Shoulder and Arm Pain

Shoulder and arm pain may be caused by many factors. Some causes may be serious conditions that require medical attention and you should consult your doctor first. There are four very different causes of pain in this area that may be successfully treated with advanced massage techniques.
                 
1) Shoulder and arm pain can originate in the neck being caused by a bulging or herniated disc causing nerve root compression* resulting in pain, numbness or tingling along the nerve pathway down the shoulder into the arm. *Depending on the condition, approval from your doctor may be required.

2) Another cause of arm, chest, and shoulder pain is tight NMT muscles causing nerve entrapment.  Three examples of common places along the nerve pathway where muscles can entrap nerves are:

a) the scalene muscles where the nerves exit the vertebrae in the neck (thoracic outlet syndrome and/or protracted head syndrome)
b) between the pectoralis minor muscle and the ribs as the nerve plexus crosses the chest toward the armpit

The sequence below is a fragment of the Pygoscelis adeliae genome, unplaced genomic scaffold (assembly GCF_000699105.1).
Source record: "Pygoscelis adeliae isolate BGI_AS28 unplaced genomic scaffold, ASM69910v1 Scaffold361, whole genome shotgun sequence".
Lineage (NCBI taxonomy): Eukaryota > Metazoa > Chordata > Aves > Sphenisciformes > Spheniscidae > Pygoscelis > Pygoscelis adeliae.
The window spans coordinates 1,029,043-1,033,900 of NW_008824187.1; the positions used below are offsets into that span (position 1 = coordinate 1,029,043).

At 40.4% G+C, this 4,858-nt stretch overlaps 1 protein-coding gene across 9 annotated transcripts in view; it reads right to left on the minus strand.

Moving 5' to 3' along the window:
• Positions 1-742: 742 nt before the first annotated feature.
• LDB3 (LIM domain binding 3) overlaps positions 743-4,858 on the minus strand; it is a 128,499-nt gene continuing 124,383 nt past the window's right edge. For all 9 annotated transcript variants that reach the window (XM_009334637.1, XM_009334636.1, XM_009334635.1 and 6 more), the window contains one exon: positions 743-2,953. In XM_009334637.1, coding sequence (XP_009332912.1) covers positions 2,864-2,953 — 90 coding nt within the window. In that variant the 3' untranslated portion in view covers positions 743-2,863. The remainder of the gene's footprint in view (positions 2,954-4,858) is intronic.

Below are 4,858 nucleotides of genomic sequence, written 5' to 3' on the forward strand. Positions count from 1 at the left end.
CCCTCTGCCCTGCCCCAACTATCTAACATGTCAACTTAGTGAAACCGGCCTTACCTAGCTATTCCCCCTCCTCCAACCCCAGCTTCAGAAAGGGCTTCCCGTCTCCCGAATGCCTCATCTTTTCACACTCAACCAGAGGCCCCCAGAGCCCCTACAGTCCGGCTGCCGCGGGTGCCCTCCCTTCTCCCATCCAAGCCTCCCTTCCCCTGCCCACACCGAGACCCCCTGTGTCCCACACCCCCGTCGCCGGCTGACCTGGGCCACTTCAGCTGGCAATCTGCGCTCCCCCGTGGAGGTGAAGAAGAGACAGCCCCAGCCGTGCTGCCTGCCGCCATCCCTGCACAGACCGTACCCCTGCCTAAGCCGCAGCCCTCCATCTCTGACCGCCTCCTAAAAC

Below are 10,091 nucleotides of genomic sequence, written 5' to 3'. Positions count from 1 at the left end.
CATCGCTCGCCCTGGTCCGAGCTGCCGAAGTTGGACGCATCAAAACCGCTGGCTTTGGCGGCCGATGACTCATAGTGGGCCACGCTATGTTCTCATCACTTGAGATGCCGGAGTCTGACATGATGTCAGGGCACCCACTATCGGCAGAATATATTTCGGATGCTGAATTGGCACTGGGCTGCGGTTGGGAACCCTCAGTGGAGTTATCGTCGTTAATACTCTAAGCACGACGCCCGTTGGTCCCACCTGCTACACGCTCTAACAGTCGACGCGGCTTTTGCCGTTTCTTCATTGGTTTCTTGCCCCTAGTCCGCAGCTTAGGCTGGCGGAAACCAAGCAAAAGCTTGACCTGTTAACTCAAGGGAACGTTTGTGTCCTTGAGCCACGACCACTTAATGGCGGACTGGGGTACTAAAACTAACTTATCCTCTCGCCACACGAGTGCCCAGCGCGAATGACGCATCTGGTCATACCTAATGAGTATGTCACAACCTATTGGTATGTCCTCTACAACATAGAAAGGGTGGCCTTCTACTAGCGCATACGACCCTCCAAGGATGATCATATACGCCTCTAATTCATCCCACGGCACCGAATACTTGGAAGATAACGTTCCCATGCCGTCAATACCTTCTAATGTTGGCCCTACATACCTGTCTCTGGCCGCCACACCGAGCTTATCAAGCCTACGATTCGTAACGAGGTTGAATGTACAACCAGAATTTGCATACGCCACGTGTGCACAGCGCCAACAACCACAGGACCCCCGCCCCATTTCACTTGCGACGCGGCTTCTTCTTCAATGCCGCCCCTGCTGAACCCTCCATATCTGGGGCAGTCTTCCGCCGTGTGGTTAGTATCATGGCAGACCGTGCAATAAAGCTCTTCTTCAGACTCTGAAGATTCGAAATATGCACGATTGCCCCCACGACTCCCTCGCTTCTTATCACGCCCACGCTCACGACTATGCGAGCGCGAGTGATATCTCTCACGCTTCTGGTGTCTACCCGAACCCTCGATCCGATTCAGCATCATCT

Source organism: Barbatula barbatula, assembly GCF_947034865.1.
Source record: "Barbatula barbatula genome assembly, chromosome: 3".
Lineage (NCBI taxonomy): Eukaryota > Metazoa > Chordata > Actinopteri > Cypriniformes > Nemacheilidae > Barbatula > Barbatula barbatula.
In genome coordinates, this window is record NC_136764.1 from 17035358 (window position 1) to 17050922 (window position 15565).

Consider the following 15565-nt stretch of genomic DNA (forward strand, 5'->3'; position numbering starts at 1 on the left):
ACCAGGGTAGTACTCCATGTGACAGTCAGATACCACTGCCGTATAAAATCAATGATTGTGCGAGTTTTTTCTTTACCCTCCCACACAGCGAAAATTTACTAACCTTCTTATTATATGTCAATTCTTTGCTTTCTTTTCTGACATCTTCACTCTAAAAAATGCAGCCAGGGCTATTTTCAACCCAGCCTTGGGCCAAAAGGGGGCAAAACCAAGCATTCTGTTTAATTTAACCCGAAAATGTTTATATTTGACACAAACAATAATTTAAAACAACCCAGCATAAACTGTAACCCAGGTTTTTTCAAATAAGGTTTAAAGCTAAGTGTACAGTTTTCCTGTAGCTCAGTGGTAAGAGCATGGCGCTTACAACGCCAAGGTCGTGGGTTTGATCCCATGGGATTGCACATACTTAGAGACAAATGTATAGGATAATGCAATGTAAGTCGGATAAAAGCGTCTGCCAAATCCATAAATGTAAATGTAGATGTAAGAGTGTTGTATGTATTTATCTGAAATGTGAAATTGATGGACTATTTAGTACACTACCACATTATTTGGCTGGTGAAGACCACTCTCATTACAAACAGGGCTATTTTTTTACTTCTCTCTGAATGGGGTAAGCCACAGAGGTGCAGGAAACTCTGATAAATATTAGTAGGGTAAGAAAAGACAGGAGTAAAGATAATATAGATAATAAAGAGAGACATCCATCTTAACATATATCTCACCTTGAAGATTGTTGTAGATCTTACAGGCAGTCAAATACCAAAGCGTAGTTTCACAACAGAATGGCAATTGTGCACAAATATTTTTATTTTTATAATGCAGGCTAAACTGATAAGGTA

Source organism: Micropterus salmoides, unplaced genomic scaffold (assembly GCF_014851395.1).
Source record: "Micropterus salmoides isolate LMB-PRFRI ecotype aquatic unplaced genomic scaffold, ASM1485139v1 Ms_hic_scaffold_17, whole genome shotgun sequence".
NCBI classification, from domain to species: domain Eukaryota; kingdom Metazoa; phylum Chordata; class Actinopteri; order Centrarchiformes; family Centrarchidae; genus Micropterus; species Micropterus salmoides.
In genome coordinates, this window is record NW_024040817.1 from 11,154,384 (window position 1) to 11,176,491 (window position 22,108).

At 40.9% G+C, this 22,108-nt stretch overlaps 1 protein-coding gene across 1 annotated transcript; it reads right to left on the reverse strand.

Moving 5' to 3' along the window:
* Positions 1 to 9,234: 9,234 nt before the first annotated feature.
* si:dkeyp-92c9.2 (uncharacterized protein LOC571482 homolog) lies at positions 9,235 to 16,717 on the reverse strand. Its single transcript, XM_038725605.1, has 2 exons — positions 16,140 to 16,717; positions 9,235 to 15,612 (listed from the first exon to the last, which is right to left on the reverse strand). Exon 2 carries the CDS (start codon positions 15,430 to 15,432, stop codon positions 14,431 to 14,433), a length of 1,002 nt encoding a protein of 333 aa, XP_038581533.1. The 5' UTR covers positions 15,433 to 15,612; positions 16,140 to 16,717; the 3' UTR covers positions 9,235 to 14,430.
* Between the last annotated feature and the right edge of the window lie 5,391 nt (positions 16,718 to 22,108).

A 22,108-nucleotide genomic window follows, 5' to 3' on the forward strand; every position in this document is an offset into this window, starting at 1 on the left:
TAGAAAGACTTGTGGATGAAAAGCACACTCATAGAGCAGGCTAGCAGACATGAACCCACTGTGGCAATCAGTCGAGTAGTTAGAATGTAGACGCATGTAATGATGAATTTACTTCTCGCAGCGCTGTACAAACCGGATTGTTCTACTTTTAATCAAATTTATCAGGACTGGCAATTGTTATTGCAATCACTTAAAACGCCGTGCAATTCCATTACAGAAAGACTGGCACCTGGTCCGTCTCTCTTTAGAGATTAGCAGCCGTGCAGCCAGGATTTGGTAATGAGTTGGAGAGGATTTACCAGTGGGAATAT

c) as the nerve passes through the pronator teres muscle in the forearm at the elbow.

3) A third cause of pain in this area are trigger points in the muscles of the neck, shoulders or arm that cause referred pain to the shoulder, arm, wrist and hand. This can mimic pain caused by nerve root compression or nerve entrapment causing numbness, tingling or pain in the shoulder or the arm and is exclusively a soft tissue problem and is very successfully treated with.

4) Joint injury see Joint Pain & Arthritis

All of these scenarios with the possible exceptions of severely herniated discs and severe joint injuries* may be helped with neuromuscular massage therapy and other modalities. * Depending on the condition, approval from your doctor may be required.

Other specific conditions causing shoulder pain and arm pain may be successfully treated with therapeutic massage including: minor rotator cuff injuries and strains, carpal tunnel syndrome, forward "slumped" shoulders, shoulder separation- during post surgery recovery or in non-severe cases, bicipital tendinitis, pectoralis syndrome, sub-acromial bursitis may be helped by treating the surrounding muscles, glenohumeral dislocation/subluxation during the recovery phase of treatment, olecranon bursitis, and neuromuscular pain.

 

Disclaimer

Massage therapists do not diagnose medical conditions nor is this information intended to replace medical counsel. It is always advised to consult your physician first when you are seeking pain relief as there are many conditions with similar symptoms and some of them are life threatening and require medical attention.

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